Horn opposes Medicare-for-All concept
EDMOND— U.S. Rep. Kendra Horn said Wednesday that she opposes so-called Medicare-for-All proposals because single-payer-coverage wouldn't
resolve problems in the health care system.
“Expanding access to insurance doesn' t necessarily expand access to care,” Horn said, noting that some insured people can't afford insulin and other critical drugs and that health insurance companies are denying payments for tests that physicians have ordered for patients.
Medicare-for-All proposals, which would effectively put all Americans under the government-run program that now covers people 65 and over, are platform cornerstones of two Democratic presidential contenders, U.S. Sens. Bernie Sanders, of Vermont, and Elizabeth Warren, of Massachusetts.
Others, like former Vice President Joe Bid en, have argued that the Affordable Care Act, former President Ba rack Obama's signature achievement, is working and that private insurance companies should remain in the system.
Meeting with constituents in an Edmond coffee shop, Horn said, “I don't agree with others that would do away with private insurance.”
Horn said people shouldn't have their coverage options limited. And she said states with universal coverage still have uninsured residents.
“I want to do whatever is going to be the best to get more people covered in a smart, sustainable way,” she said.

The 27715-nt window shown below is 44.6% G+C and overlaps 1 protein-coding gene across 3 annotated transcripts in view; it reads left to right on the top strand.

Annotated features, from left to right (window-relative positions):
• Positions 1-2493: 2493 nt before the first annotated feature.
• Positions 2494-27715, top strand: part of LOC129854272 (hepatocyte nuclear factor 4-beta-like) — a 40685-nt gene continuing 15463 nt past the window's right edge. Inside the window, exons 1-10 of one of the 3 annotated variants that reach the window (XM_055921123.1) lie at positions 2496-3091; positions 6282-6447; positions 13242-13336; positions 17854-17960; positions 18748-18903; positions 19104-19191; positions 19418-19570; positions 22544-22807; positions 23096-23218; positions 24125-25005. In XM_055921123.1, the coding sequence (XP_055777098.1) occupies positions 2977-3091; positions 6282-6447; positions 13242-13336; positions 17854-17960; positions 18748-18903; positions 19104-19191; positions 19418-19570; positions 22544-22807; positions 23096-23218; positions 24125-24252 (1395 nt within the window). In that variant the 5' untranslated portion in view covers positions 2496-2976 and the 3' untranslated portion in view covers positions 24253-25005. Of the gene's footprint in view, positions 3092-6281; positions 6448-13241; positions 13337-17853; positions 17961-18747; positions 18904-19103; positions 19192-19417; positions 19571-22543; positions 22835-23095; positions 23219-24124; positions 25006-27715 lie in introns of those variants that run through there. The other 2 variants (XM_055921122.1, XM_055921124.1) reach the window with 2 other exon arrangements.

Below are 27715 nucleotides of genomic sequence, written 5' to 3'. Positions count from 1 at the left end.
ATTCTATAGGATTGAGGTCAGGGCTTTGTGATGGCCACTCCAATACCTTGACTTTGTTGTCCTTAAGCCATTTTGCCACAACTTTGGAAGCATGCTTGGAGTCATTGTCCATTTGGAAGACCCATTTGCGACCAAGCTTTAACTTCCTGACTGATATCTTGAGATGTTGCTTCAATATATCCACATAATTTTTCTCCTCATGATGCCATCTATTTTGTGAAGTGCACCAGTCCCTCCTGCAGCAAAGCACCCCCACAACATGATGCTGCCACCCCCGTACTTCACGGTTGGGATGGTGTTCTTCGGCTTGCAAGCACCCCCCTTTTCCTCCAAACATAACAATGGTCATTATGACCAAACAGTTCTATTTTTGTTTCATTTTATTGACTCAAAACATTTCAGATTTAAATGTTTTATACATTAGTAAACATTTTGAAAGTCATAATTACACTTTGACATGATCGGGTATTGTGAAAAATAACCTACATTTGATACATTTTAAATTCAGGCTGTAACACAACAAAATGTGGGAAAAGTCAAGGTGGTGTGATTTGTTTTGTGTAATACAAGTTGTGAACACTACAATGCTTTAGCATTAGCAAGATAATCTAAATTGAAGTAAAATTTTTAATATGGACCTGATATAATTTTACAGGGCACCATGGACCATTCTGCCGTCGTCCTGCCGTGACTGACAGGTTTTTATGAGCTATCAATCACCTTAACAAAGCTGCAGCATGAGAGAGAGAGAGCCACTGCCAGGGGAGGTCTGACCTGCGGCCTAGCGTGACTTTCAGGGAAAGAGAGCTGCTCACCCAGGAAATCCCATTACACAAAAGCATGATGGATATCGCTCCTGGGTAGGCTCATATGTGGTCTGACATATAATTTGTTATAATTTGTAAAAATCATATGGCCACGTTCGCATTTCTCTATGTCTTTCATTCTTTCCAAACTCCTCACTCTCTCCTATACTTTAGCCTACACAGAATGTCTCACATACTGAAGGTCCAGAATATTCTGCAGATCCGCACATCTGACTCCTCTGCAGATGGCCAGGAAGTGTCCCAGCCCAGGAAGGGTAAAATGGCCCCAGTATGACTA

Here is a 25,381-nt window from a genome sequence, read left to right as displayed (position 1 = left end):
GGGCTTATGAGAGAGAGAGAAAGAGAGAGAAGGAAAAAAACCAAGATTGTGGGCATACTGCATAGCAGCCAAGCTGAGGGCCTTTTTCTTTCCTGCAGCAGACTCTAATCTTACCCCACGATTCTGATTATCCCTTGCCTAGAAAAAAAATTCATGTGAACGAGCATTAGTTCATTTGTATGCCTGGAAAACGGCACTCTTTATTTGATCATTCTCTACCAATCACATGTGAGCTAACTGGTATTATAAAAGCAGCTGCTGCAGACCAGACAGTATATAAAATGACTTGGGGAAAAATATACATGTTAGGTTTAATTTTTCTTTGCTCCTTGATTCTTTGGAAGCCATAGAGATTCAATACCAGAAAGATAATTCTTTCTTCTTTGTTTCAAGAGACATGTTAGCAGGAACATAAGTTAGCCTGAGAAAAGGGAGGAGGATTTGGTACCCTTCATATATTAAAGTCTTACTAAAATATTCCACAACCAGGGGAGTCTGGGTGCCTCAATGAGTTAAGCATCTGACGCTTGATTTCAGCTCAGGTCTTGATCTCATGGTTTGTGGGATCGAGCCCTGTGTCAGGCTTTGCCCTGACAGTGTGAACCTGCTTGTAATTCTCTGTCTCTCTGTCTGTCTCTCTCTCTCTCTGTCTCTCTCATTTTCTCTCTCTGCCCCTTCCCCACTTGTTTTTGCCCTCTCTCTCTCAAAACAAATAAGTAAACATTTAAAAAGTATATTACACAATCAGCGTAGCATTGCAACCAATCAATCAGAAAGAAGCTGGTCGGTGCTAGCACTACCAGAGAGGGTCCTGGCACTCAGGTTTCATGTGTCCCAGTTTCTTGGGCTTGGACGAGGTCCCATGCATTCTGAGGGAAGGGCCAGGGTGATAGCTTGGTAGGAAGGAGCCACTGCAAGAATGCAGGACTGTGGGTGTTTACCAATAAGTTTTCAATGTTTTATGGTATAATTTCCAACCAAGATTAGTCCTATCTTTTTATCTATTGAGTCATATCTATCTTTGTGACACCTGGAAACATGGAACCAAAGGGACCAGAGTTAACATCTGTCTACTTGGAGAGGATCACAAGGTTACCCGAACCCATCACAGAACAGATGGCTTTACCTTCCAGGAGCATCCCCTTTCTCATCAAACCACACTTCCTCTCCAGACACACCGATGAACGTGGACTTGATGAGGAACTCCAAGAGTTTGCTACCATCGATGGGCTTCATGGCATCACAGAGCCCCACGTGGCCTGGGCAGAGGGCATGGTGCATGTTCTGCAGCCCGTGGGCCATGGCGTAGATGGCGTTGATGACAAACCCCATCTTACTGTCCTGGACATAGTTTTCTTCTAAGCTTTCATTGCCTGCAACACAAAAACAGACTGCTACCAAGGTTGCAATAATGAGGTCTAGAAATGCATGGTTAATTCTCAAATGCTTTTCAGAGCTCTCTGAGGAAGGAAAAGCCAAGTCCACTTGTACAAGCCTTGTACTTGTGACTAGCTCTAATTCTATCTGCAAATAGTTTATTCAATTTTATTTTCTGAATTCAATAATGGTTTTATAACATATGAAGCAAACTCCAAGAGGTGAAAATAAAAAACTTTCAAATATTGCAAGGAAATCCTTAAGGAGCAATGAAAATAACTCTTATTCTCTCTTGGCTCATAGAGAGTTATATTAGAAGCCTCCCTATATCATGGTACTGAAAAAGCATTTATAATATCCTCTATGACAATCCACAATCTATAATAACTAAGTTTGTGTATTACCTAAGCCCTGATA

Horn reiterated her support for expanding Medicaid, saying the state has already forfeited $7 billion in federal funding available under the Affordable Care Act.
“These are our taxpayer dollars that we have sent in that really should be coming back to take care of the health of individuals,” she said.
Oklahoma is one of 14 states that have not expanded Medicaid, a federal-state health insurance program for low-income people. There is currently a petition drive to put Medicaid expansion on the ballot in Oklahoma next year. Supporters estimate that an additional 200,000 Oklahomans would be eli - gible for coverage under an expanded program.
Asked whether there was a conflict in supporting Medicaid expansion but opposing Medicare for All because it wouldn't “necessarily expand access to care,” Horn said there was a difference.
Medicaid expansion would simply pull more people into a system already setup to provide coverage to a similar population, while putting everyone into Medicare would be a major overhaul before numerous health care problems were addressed, she said.